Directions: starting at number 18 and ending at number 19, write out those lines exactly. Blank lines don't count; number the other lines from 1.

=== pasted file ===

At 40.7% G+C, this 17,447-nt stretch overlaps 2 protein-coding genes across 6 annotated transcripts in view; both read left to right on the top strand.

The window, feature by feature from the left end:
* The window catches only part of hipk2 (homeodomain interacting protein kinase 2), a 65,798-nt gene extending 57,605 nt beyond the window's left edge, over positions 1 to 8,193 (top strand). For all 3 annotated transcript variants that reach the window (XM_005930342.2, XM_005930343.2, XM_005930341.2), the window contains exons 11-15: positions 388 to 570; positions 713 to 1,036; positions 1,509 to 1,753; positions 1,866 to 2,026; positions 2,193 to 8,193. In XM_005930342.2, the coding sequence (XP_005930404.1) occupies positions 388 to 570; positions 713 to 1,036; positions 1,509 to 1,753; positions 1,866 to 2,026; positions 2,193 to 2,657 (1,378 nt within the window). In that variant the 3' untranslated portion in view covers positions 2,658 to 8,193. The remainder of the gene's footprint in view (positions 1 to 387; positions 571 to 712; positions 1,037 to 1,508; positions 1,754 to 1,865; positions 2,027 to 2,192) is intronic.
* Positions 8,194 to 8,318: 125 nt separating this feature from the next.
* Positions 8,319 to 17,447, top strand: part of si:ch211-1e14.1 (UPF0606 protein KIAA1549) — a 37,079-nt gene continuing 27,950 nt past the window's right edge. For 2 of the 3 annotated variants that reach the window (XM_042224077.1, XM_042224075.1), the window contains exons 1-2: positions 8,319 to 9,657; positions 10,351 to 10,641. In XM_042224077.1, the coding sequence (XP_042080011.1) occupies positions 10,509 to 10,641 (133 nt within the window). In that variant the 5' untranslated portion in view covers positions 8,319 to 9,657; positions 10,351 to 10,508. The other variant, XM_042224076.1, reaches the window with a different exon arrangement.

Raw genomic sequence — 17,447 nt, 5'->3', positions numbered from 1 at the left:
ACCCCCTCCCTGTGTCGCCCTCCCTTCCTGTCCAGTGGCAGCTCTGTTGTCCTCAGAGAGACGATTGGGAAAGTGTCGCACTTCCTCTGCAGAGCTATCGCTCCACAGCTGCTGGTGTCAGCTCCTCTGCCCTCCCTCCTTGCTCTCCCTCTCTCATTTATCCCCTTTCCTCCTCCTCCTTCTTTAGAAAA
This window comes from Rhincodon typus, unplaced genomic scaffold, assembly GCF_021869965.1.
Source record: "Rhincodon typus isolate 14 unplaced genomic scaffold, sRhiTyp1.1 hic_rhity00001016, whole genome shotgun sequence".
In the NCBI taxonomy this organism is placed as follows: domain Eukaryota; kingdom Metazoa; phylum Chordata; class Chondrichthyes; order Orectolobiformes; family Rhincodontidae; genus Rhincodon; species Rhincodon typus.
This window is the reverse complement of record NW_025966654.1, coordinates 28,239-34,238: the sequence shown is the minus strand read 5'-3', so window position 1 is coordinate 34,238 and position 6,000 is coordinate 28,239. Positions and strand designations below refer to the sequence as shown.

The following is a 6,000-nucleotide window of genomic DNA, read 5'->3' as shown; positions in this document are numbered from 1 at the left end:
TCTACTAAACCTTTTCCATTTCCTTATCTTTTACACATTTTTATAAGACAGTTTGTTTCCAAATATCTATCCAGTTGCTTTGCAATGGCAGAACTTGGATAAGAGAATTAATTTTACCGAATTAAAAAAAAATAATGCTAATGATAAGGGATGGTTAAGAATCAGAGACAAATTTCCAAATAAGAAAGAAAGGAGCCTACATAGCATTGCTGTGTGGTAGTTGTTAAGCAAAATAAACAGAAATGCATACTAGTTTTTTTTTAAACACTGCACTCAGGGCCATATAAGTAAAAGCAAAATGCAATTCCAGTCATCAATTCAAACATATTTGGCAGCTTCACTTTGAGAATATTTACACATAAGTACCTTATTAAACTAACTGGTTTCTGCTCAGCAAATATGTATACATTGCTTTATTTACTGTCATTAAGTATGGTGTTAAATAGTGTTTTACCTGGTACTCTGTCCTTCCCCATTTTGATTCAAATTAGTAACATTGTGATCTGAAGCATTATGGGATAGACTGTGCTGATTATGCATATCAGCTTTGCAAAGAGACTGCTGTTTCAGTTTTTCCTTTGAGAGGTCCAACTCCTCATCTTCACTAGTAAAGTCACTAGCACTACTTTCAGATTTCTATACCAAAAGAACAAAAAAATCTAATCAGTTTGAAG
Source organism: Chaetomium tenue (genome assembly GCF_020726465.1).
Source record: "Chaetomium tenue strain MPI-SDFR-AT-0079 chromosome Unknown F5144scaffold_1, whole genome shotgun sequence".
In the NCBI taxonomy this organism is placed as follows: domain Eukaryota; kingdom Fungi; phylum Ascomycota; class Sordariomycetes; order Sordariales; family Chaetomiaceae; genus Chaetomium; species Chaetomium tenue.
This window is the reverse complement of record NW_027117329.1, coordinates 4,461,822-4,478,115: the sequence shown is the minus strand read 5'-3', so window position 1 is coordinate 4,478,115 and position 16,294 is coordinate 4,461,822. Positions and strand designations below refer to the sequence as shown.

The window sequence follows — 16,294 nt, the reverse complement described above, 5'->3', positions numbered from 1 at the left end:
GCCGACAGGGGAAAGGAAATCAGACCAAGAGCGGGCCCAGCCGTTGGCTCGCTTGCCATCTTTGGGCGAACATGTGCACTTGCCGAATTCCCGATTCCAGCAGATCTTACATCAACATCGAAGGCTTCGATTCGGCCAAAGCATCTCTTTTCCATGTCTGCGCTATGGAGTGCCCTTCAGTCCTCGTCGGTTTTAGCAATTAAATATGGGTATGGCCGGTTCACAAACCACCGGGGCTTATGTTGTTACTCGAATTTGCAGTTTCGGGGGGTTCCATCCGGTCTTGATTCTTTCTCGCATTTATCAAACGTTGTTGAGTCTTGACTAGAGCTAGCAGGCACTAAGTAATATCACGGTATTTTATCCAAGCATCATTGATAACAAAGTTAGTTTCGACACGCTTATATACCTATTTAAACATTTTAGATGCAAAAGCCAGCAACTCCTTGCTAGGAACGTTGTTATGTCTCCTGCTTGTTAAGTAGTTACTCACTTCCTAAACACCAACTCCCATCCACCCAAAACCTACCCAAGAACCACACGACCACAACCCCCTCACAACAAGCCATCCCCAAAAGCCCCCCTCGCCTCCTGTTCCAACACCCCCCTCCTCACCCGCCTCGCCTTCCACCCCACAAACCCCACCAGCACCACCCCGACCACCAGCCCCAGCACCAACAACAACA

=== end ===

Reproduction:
The window sequence follows — 16,294 nt, the reverse complement described above, 5'->3', positions numbered from 1 at the left end:
GCCGACAGGGGAAAGGAAATCAGACCAAGAGCGGGCCCAGCCGTTGGCTCGCTTGCCATCTTTGGGCGAACATGTGCACTTGCCGAATTCCCGATTCCAGCAGATCTTACATCAACATCGAAGGCTTCGATTCGGCCAAAGCATCTCTTTTCCATGTCTGCGCTATGGAGTGCCCTTCAGTCCTCGTCGGTTTTAGCAATTAAATATGGGTATGGCCGGTTCACAAACCACCGGGGCTTATGTTGTTACTCGAATTTGCAGTTTCGGGGGGTTCCATCCGGTCTTGATTCTTTCTCGCATTTATCAAACGTTGTTGAGTCTTGACTAGAGCTAGCAGGCACTAAGTAATATCACGGTATTTTATCCAAGCATCATTGATAACAAAGTTAGTTTCGACACGCTTATATACCTATTTAAACATTTTAGATGCAAAAGCCAGCAACTCCTTGCTAGGAACGTTGTTATGTCTCCTGCTTGTTAAGTAGTTACTCACTTCCTAAACACCAACTCCCATCCACCCAAAACCTACCCAAGAACCACACGACCACAACCCCCTCACAACAAGCCATCCCCAAAAGCCCCCCTCGCCTCCTGTTCCAACACCCCCCTCCTCACCCGCCTCGCCTTCCACCCCACAAACCCCACCAGCACCACCCCGACCACCAGCCCCAGCACCAACAACAACA